Is your credit score preventing you from living the life you want?
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A house. A car. Even a job. The fact is, your credit score is used is for many parts of your daily life. For those who have bruised or no credit, repairing it can feel like a huge undertaking. We’ve all been there – missing a payment because life got too hectic or spoiling yourself with some retail therapy, but there is hope. Given time and a plan there are some common ways to help improve your credit score.
Pay bills on time
What’s the harm in being a day or two late? Well, it could cost you a lot more than you think. Late payments not only result in additional fees and potential rate increases, but they also ding your credit score. Even if you’ve had some serious delinquencies in the past, a recent history (24 months) of on time payments carries some positive weight. Making payments on time accounts for approximately 35 percent of your credit score, however this may vary between the three credit bureaus.
When times are tight, make at least the minimum payment on your credit card bills. Even though it’s the minimum, this is a positive signal to credit bureaus that you are responsibly making on-time payments.
Know your capacity.
When it comes to credit cards, know your limit. Your actual spending limit. It’s a good idea to keep 70 percent of your card balance free versus maxing it out. This helps increase what is known as your capacity and reflects positively on your credit score. The ideal point for card balances is about 30 percent of the spending limit, but that is a long-term goal and it may take some time to get there.
Don’t open a lot of credit at once
Having a mix of credit cards and loans is actually a good thing. Getting a loan and three credit cards in the same month is not. Especially if you are just beginning to establish credit, opening multiple accounts can be risky. Not to mention, every time your credit is pulled you may have a small dip in your credit score. These points repair themselves over time and is far outweighed by the positive points accrued by making payments on time. Take a moment to consider if saving 5 percent off that new pair of jeans for an in-store credit card is worth the impact in your credit score. You only want to apply for credit when you’ve considered the impact.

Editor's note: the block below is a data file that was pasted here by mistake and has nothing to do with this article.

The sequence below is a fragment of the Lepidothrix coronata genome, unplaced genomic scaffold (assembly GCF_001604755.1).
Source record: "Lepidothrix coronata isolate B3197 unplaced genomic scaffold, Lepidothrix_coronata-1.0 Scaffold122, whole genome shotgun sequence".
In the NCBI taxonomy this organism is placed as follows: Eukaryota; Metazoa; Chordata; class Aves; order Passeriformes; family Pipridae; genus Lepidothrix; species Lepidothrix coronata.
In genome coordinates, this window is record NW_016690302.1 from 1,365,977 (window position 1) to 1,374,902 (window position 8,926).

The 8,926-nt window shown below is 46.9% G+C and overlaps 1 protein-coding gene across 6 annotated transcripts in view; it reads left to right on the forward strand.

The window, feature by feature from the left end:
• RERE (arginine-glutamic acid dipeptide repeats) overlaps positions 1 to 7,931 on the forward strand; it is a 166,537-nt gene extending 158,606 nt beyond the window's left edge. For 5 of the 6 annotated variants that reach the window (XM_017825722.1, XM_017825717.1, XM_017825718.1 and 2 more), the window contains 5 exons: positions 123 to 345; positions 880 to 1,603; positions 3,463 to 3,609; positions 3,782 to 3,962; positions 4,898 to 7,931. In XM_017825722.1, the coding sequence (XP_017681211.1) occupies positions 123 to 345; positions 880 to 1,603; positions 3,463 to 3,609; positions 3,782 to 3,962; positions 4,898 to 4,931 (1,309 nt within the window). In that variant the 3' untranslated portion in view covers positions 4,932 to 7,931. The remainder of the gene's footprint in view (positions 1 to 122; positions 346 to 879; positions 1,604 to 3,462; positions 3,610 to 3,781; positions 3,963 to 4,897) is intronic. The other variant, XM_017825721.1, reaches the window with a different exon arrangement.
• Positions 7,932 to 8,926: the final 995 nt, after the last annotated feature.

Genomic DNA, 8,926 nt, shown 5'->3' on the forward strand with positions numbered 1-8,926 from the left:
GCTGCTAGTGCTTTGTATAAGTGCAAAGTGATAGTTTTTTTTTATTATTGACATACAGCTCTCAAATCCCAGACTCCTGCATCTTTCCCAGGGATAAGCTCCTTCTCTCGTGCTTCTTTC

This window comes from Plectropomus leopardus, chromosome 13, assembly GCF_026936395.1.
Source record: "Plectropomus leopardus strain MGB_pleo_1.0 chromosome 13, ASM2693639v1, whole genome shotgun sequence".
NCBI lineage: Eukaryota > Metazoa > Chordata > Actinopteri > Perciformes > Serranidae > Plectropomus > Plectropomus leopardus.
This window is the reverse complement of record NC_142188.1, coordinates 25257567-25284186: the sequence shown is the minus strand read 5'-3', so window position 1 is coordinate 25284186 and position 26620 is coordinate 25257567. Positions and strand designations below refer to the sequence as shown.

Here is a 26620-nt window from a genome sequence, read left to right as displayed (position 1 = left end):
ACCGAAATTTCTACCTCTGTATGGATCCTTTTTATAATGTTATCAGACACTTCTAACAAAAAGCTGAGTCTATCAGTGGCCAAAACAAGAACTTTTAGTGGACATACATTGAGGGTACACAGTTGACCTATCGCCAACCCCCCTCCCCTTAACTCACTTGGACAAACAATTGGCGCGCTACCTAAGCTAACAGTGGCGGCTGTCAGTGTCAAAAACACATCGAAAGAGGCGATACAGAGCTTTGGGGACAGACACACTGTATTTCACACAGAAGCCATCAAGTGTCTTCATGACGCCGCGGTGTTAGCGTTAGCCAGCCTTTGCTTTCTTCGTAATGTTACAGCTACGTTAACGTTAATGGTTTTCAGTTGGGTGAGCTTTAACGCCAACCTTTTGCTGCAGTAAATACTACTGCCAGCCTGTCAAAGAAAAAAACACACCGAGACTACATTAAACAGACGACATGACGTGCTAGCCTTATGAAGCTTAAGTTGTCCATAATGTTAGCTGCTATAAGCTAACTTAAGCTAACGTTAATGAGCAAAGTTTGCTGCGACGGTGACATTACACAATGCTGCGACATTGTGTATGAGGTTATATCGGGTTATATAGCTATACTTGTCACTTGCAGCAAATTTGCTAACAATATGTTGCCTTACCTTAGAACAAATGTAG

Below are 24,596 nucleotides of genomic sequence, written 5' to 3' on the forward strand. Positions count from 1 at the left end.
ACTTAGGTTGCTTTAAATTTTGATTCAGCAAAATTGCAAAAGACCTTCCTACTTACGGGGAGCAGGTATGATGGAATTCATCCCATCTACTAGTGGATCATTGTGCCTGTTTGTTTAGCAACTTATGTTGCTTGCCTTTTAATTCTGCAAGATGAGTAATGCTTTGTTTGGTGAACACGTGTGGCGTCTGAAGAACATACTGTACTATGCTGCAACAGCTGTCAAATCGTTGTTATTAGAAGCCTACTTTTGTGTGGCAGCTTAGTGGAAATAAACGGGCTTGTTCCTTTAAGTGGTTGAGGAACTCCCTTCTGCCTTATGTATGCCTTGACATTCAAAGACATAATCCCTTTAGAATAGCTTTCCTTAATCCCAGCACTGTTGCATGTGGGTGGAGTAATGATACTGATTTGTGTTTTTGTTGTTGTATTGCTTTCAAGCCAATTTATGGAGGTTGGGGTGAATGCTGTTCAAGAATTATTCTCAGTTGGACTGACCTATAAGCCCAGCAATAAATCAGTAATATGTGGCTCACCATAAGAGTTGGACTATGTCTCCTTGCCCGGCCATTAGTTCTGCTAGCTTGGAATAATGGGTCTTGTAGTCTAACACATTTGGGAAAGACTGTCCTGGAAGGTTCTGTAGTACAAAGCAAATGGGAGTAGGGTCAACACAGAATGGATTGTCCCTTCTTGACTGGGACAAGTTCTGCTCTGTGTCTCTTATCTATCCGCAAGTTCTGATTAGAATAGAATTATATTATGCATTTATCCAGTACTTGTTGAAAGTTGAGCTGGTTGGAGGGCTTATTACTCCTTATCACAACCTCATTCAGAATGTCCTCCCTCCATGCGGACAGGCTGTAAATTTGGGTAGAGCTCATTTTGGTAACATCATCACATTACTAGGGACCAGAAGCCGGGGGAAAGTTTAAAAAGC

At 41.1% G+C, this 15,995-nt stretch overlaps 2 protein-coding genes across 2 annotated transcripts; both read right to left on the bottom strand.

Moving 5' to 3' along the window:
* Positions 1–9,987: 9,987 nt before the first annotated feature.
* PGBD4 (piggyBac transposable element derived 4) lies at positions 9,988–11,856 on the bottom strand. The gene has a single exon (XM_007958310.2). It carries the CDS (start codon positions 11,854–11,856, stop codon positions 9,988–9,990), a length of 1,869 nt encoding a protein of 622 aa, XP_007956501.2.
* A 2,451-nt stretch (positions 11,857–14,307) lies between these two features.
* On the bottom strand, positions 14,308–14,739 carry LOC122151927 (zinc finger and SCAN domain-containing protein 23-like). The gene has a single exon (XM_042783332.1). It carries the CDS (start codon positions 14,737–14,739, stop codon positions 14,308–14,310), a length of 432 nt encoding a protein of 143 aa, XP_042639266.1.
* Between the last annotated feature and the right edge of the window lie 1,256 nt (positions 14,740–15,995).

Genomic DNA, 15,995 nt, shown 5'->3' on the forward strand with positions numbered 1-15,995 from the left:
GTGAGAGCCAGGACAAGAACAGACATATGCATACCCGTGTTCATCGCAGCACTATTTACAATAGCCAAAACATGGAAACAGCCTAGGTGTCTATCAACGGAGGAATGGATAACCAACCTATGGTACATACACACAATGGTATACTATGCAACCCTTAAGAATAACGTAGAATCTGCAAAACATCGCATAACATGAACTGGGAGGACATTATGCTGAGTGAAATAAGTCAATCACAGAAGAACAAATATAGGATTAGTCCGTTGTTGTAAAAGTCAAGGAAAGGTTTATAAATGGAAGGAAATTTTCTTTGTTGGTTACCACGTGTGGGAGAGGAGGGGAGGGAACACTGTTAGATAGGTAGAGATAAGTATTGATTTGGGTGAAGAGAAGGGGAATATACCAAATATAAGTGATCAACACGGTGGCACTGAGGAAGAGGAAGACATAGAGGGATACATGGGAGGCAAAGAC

Use credit but manage it responsibly
Having no credit can be considered just as risky as having bad credit. No credit means no credit score. You haven’t shown a positive or a negative spending history, and for many lenders this unknown makes you a gamble to back. It can take six or more payments to generate any impact on your FICO Credit Score, so remember this is a long journey.
Know when to get help
You can’t divorce your credit score. Sometimes it needs outside support and counseling and not waiting until too long before talking to a professional is important. By working with your financial institution, you can begin the journey to repair your credit relationship.
You can check your credit report annually for free through the credit bureaus. It’s going to take time and work but the sooner you begin the process, the sooner you will be on the path to living well.